THE BOTHERSOME MAN
(Den Brysomme Mannen)
The Bothersome Man taps into a sense of very black humour that is frequently called uniquely Scandinavian something that is mordant, almost hysterical in its deadpan understatement and bleakly pessimistic in the face of matters like death. If you want to make filmic comparisons, you could perhaps call The Bothersome Man something like Albert Brooks afterlife comedy Defending Your Life (1991) as directed either by Swedish director Roy Andersson of Songs from the Second Floor (2000) and You, the Living (2007) or Denmarks enfant terrible Lars von Trier in the blackly comic tone of films like The Kingdom (1994) or The Boss Of It All (2006). Or perhaps the film that the very similar American-made Wristcutters: A Love Story (2006), which came out the same year, should have been.
The Bothersome Man is set in an afterlife that seems very much like the world that we are used to people live in apartments, work in offices, drive modern cars and the like but one that comes with an almost imperceptible sense of disquiet. It is the modernist city as anti-utopia one where everything comes cleanly and blandly lit, where people seem to spend just a little too much time discussing interior decoration or being concerned for Trona Fausa Aurvaags wellbeing.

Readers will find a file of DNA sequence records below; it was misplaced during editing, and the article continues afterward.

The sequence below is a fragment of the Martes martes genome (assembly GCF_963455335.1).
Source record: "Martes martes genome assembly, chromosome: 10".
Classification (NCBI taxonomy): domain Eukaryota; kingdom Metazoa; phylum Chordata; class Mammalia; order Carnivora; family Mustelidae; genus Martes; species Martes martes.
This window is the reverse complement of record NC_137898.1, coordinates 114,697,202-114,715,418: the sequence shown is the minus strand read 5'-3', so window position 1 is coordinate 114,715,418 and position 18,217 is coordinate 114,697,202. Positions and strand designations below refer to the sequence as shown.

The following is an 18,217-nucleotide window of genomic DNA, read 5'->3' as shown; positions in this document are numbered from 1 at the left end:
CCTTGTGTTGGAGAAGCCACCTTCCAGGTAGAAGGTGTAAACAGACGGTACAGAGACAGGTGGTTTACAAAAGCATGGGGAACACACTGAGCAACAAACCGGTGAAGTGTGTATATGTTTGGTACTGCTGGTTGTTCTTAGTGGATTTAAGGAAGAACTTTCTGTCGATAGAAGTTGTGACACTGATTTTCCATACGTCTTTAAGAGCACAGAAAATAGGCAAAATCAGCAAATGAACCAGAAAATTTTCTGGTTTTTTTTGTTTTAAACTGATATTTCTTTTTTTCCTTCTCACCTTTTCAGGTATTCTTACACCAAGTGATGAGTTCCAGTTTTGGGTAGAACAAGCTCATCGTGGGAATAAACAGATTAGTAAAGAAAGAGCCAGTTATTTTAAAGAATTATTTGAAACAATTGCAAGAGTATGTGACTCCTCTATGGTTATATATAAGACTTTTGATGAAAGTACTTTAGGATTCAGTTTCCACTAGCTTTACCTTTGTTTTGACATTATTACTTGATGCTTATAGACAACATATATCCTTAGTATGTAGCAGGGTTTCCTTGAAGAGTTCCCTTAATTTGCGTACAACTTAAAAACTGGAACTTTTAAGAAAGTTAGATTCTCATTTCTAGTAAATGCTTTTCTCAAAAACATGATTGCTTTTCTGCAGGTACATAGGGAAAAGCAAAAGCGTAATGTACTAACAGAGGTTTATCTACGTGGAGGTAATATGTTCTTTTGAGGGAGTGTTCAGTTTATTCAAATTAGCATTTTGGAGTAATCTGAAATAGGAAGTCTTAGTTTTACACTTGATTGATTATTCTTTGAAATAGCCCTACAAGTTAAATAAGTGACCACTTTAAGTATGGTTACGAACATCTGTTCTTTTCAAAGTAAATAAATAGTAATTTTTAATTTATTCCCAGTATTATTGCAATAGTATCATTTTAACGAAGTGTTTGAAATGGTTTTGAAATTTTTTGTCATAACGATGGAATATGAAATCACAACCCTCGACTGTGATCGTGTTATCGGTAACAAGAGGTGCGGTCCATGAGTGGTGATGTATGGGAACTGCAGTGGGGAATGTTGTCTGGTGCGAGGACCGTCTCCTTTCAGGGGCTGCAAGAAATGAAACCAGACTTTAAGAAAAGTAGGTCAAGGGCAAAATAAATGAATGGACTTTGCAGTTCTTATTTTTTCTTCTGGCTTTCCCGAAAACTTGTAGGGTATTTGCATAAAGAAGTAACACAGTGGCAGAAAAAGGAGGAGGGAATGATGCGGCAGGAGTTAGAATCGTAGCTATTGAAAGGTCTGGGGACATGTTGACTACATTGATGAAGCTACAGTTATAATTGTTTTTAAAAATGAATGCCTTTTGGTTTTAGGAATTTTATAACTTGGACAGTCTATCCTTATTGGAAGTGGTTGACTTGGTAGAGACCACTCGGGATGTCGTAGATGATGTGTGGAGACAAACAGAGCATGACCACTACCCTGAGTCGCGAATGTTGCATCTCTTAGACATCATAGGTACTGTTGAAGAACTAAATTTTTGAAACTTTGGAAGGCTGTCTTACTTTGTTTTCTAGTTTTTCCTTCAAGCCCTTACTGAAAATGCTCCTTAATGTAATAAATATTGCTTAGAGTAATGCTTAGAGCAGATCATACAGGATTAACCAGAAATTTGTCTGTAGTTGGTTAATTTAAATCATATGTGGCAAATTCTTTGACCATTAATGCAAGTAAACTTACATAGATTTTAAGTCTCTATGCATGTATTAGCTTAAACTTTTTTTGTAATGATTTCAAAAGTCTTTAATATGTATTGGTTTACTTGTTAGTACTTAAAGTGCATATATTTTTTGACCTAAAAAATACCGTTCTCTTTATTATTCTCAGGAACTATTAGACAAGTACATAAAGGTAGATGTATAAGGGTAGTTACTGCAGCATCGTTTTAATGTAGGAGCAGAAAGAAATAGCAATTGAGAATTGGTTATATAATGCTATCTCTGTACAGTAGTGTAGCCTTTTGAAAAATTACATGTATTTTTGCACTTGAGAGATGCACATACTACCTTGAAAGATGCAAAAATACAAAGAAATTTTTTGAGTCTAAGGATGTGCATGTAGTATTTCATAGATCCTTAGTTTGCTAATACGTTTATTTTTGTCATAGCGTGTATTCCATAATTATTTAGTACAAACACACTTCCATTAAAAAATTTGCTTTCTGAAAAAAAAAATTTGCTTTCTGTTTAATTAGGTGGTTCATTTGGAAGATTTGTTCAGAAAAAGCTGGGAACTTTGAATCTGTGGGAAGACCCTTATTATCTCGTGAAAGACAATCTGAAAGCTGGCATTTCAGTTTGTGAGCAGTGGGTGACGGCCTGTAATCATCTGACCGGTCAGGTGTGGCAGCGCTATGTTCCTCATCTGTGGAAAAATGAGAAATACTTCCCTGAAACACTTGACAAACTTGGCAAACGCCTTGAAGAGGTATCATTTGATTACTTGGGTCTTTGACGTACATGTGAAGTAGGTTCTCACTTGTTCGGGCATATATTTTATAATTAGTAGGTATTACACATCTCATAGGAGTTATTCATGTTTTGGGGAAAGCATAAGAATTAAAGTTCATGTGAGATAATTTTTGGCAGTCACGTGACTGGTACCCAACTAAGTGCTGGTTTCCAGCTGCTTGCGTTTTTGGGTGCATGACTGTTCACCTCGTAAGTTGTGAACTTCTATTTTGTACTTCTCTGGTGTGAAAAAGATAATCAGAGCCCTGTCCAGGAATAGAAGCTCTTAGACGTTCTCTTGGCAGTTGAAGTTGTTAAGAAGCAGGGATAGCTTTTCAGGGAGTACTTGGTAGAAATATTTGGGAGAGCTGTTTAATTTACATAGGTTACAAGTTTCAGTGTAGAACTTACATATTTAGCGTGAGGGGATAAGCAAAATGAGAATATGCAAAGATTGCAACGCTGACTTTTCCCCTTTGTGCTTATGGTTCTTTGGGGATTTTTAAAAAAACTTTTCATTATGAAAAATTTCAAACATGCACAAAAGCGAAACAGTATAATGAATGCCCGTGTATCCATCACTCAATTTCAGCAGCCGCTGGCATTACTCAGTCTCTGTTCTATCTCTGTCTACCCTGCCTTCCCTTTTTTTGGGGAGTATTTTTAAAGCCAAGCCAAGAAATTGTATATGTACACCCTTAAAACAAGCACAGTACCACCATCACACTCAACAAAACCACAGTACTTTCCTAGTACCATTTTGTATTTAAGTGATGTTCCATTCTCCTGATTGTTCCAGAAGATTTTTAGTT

There is a very oblique sense of black humour lurking beneath it all the man who removes the welcome sign at the outpost in the middle of nowhere before Aurvaag has even properly arrived; the body fallen impaled on a series of railings with its entrails hanging out as people walk past in the street. This soon starts to reach the positively hysterical. Trona Fausa Aurvaag announces to Petronella Barker: Im going to leave you, which gets the perfectly calm response But we have guests Saturday ... Are you going to leave before Saturday? The announcement that he wants to move in with Brigitte Larsen and the conversation he has in trying to pin her down and say that she prefers him to all the other men comes with equally funny regard. The scene where Aurvaag tries to jump from the underground platform and survives being run over by a train, only to keep being run over by other trains as he gets up bloodied and broken is absolutely side-splitting.
At no point does the film ever come out and let us know for certain that we are in the afterlife. For that matter, we are never ever told the reason behind Trona Fausa Aurvaag initially wanting to commit suicide in that he sees the same couple making out in the background on the same platform both times he jumps in front of the train, you could perhaps construct some kind of theory that he is caught in a Groundhog Day (1993)-like timeloop.
In many ways, you can read The Bothersome Man as an allegory about malcontents in Utopia. Various Scandinavian societies are often pointed to as the ideal model of a liberal society that maintains concern for the welfare of all its citizenry. By the time of the scene near the end where the elders of the subtly disquiet utopia come and look on Trona Fausa Aurvaag with disappointment, you can also read the film as one where a person is lamenting their inability to fit into a perfect society that feels like it has done everything it can to accommodate him and make him happy, but which has also become stifling in the banality of its conformity.
Jens Lien subsequently went onto make Sons of Norway (2011), a non-genre black comedy Coming of Age tale set around the punk era.